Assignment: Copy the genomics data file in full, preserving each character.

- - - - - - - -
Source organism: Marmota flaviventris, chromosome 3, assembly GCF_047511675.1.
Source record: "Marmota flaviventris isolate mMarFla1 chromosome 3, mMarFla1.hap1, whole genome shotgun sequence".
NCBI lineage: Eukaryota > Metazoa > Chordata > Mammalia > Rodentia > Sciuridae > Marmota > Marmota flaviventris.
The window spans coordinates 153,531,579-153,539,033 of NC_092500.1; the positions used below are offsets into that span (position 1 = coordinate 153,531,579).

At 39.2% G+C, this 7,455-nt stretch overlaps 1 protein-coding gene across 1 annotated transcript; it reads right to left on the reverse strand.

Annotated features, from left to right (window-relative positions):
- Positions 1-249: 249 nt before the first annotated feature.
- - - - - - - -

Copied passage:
Source organism: Marmota flaviventris, chromosome 3, assembly GCF_047511675.1.
Source record: "Marmota flaviventris isolate mMarFla1 chromosome 3, mMarFla1.hap1, whole genome shotgun sequence".
NCBI lineage: Eukaryota > Metazoa > Chordata > Mammalia > Rodentia > Sciuridae > Marmota > Marmota flaviventris.
The window spans coordinates 153,531,579-153,539,033 of NC_092500.1; the positions used below are offsets into that span (position 1 = coordinate 153,531,579).

At 39.2% G+C, this 7,455-nt stretch overlaps 1 protein-coding gene across 1 annotated transcript; it reads right to left on the reverse strand.

Annotated features, from left to right (window-relative positions):
- Positions 1-249: 249 nt before the first annotated feature.